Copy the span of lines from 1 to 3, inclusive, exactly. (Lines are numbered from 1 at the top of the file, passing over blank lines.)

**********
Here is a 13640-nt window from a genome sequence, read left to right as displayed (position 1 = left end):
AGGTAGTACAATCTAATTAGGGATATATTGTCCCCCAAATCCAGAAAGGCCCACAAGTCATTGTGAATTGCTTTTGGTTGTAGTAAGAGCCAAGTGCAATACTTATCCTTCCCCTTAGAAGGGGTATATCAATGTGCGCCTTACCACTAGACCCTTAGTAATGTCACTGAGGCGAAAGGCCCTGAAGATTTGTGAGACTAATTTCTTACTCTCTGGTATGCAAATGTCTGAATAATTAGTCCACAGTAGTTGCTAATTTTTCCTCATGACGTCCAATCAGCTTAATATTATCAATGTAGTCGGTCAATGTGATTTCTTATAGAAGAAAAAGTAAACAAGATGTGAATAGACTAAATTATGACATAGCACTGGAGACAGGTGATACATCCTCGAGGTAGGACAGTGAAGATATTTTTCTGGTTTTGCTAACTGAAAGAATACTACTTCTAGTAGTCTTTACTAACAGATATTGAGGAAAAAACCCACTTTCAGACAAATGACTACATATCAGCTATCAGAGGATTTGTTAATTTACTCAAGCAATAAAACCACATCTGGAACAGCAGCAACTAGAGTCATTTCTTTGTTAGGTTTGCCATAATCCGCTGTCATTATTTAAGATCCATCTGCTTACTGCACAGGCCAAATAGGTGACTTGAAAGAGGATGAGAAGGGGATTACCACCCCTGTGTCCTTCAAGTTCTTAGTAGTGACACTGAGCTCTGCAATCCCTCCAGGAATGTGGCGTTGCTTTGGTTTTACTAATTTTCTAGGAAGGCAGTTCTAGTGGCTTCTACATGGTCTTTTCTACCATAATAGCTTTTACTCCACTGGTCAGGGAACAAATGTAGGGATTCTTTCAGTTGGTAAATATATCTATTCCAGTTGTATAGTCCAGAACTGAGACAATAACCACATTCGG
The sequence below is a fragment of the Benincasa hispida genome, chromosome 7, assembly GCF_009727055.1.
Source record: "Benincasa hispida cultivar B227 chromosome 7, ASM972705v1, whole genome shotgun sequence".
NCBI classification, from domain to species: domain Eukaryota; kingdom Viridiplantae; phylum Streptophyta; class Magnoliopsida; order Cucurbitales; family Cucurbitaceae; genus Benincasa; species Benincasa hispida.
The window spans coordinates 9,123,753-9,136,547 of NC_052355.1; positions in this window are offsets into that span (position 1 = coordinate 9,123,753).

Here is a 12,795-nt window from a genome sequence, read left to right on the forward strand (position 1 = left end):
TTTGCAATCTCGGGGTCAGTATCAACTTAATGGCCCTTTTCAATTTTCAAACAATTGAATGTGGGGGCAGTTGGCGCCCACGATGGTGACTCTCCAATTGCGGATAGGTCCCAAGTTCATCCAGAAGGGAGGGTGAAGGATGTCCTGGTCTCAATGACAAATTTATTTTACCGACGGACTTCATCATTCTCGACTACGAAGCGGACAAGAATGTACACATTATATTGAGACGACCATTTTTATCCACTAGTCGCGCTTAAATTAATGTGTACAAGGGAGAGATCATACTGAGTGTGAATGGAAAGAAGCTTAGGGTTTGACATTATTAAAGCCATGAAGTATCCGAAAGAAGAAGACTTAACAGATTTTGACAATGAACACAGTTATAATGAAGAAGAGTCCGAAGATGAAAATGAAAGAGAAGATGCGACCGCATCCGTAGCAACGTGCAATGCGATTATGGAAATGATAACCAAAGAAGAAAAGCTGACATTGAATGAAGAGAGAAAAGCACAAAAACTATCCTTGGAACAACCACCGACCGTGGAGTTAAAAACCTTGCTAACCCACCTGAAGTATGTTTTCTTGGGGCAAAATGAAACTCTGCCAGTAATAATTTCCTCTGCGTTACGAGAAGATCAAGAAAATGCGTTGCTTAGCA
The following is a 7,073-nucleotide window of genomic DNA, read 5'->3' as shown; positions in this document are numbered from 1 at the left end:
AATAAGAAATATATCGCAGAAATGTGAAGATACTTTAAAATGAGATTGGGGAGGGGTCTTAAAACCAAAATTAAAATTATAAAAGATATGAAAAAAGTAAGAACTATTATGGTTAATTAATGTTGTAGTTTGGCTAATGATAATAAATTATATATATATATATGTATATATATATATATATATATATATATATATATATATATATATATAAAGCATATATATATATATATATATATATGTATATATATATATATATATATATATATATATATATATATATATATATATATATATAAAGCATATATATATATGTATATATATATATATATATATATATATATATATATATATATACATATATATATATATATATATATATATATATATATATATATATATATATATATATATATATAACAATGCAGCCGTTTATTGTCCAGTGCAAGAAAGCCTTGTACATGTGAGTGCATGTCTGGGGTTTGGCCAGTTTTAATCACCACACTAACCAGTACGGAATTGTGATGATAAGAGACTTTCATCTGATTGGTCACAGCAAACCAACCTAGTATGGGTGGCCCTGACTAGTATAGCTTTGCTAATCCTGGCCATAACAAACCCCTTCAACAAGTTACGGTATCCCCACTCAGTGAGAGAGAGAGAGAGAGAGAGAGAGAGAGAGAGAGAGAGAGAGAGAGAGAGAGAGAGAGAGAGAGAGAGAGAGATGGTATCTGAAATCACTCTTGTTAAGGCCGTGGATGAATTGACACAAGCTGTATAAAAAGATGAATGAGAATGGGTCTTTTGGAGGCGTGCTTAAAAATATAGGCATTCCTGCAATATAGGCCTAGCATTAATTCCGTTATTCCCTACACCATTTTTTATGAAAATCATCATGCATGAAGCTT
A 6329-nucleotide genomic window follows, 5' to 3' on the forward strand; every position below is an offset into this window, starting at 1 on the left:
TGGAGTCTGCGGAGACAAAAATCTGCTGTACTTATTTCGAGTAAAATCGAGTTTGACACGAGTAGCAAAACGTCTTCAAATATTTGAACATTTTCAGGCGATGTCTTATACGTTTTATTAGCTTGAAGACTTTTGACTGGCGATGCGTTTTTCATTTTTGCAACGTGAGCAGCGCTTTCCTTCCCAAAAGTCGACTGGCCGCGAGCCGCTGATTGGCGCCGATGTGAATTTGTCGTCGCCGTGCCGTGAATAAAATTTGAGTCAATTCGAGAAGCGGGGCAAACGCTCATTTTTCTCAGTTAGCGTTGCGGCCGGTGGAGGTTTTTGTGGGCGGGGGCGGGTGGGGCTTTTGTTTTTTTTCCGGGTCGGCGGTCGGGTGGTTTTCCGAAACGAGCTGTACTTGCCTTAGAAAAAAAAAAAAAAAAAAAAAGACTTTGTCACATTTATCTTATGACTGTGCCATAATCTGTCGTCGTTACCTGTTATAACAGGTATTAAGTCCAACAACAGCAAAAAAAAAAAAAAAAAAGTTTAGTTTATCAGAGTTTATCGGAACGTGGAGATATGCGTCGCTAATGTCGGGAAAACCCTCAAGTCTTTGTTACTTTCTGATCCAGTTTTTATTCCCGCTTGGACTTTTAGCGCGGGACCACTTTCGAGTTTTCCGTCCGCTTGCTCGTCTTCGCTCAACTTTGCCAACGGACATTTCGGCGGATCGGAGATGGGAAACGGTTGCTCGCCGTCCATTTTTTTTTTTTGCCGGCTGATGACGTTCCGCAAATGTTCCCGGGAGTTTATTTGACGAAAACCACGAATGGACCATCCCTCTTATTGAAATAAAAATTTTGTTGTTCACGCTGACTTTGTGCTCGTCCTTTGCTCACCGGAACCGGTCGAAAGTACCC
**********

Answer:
Here is a 13640-nt window from a genome sequence, read left to right as displayed (position 1 = left end):
AGGTAGTACAATCTAATTAGGGATATATTGTCCCCCAAATCCAGAAAGGCCCACAAGTCATTGTGAATTGCTTTTGGTTGTAGTAAGAGCCAAGTGCAATACTTATCCTTCCCCTTAGAAGGGGTATATCAATGTGCGCCTTACCACTAGACCCTTAGTAATGTCACTGAGGCGAAAGGCCCTGAAGATTTGTGAGACTAATTTCTTACTCTCTGGTATGCAAATGTCTGAATAATTAGTCCACAGTAGTTGCTAATTTTTCCTCATGACGTCCAATCAGCTTAATATTATCAATGTAGTCGGTCAATGTGATTTCTTATAGAAGAAAAAGTAAACAAGATGTGAATAGACTAAATTATGACATAGCACTGGAGACAGGTGATACATCCTCGAGGTAGGACAGTGAAGATATTTTTCTGGTTTTGCTAACTGAAAGAATACTACTTCTAGTAGTCTTTACTAACAGATATTGAGGAAAAAACCCACTTTCAGACAAATGACTACATATCAGCTATCAGAGGATTTGTTAATTTACTCAAGCAATAAAACCACATCTGGAACAGCAGCAACTAGAGTCATTTCTTTGTTAGGTTTGCCATAATCCGCTGTCATTATTTAAGATCCATCTGCTTACTGCACAGGCCAAATAGGTGACTTGAAAGAGGATGAGAAGGGGATTACCACCCCTGTGTCCTTCAAGTTCTTAGTAGTGACACTGAGCTCTGCAATCCCTCCAGGAATGTGGCGTTGCTTTGGTTTTACTAATTTTCTAGGAAGGCAGTTCTAGTGGCTTCTACATGGTCTTTTCTACCATAATAGCTTTTACTCCACTGGTCAGGGAACAAATGTAGGGATTCTTTCAGTTGGTAAATATATCTATTCCAGTTGTATAGTCCAGAACTGAGACAATAACCACATTCGG
The sequence below is a fragment of the Benincasa hispida genome, chromosome 7, assembly GCF_009727055.1.